Points of view
By Karen Argenti
For years, community residents have worked on plans for the Harlem River Greenway, a linear park from Randall’s Island to Kingsbridge on the Bronx side of the river. The Riverdale Press has followed the community’s work at large meetings held at Manhattan College, and throughout the Bronx, where a vision has emerged to clean the river’s waters by getting the public to its shores.
The Riverdale Press has offered wonderful editorials proclaiming and sharing our dreams of renewing the waterfront and reestablishing the grand waterway to what it was a century ago. This is why it is so surprising to see last week’s editorial on FreshDirect.
It is myopic to look at this from the standpoint of the South Bronx Greenway connection to Randall’s Island, which is just one small piece of the community’s plan for parkland access.
Greenways are linear network pathways, in this case along the shores of the Harlem River. Decades of planning for the Bronx side of the Harlem River Greenway would connect networks that include the Hudson River Greenway at the waterfront, along the Henry Hudson Bridge, and the Putnam line.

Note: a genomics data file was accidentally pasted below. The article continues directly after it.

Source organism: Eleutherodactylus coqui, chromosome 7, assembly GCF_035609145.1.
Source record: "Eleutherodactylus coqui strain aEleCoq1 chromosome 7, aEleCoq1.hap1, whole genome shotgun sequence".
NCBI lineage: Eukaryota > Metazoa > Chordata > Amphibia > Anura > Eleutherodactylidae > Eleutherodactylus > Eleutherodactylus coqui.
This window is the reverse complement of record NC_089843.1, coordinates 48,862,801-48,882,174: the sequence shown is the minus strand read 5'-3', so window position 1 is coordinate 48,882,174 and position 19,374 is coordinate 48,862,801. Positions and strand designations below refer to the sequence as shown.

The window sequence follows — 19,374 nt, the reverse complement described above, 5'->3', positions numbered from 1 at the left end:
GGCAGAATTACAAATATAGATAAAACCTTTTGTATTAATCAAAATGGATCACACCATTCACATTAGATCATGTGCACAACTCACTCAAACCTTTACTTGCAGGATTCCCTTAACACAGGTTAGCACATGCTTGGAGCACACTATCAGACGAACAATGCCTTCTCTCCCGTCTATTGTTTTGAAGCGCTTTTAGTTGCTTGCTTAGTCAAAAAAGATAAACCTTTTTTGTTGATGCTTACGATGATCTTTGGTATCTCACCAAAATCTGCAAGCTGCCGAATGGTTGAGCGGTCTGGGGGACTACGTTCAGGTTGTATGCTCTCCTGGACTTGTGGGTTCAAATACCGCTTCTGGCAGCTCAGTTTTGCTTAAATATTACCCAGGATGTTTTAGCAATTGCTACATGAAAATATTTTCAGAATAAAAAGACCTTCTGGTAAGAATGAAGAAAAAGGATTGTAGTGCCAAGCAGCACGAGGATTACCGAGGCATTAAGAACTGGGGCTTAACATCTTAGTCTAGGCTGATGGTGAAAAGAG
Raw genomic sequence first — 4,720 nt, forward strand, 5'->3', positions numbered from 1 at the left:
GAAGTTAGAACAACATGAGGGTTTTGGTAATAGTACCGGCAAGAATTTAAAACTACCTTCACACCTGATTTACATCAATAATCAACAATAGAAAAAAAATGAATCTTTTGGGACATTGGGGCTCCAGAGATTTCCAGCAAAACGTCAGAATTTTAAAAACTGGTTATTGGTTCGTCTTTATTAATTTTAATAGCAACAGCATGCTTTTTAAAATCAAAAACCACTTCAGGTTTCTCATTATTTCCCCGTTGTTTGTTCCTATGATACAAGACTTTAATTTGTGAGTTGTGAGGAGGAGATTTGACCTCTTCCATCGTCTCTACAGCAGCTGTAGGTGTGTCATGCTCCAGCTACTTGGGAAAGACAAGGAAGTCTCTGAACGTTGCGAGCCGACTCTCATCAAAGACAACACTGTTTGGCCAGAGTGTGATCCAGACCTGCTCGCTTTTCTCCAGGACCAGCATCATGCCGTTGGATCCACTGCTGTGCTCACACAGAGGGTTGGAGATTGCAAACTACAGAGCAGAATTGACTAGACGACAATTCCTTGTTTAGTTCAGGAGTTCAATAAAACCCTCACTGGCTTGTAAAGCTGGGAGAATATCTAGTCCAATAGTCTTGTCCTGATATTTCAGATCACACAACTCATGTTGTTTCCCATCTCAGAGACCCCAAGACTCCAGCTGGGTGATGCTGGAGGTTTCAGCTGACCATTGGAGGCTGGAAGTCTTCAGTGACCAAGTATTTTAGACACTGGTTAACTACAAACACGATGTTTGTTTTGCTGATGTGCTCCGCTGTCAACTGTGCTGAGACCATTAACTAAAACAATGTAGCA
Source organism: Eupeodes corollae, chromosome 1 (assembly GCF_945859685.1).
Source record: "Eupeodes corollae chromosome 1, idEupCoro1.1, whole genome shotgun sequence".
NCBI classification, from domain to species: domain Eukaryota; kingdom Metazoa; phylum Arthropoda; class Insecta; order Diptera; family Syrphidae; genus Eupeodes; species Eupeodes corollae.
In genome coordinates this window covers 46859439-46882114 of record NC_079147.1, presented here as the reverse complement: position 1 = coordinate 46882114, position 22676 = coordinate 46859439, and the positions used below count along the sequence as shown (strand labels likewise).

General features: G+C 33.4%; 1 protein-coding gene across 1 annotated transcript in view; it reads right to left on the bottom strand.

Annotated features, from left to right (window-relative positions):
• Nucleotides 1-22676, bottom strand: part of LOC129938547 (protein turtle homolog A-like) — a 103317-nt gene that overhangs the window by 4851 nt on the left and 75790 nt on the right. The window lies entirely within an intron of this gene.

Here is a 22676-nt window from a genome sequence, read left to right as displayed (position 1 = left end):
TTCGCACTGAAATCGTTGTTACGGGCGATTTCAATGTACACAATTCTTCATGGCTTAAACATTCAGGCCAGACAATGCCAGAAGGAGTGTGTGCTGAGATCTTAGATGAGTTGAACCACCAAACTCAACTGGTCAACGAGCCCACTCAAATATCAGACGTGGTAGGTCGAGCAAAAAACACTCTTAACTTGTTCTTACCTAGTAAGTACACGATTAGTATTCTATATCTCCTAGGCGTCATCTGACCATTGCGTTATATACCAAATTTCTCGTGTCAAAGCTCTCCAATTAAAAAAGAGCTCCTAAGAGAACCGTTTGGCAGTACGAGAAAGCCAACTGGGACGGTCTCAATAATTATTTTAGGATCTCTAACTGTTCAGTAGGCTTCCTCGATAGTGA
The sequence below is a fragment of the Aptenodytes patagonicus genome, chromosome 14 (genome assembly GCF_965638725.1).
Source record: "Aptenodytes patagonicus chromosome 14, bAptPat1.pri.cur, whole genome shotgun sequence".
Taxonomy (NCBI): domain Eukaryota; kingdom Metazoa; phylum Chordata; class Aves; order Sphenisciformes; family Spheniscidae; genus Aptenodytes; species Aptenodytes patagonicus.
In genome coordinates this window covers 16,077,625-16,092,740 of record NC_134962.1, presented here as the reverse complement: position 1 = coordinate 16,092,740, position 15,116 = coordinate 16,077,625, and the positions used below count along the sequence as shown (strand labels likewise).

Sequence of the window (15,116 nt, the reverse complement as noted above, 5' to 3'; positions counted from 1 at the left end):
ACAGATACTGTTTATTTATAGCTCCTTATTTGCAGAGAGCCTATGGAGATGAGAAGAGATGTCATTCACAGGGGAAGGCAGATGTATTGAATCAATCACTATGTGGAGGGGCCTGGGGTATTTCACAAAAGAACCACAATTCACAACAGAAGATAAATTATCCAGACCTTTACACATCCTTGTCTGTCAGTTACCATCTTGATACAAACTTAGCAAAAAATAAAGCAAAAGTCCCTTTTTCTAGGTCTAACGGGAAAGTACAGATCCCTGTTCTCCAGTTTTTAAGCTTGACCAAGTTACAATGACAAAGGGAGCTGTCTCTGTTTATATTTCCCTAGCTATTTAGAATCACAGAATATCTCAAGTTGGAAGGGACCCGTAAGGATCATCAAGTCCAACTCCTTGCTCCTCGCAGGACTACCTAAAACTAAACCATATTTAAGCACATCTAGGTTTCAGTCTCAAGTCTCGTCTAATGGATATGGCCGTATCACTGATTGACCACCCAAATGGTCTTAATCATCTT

The Harlem River extends along five community boards from the Hudson River through Spuyten Duyvil, Broadway Bridge, Marble Hill, University Heights, Morris Heights, Roberto Clemente State Park, High Bridge, Mott Haven, and Port Morris where it reaches the East River. Three years ago, community groups created the Harlem River Working Group to facilitate and coordinate this work.
We are just finishing up work with the Trust for Public Land and the Pratt Institute to develop a Community Consensus plan and create a map for the entire river. The proposed FreshDirect warehouse, with its 2,000 diesel trucks moving in and out daily, will land right in the middle of this Greenway.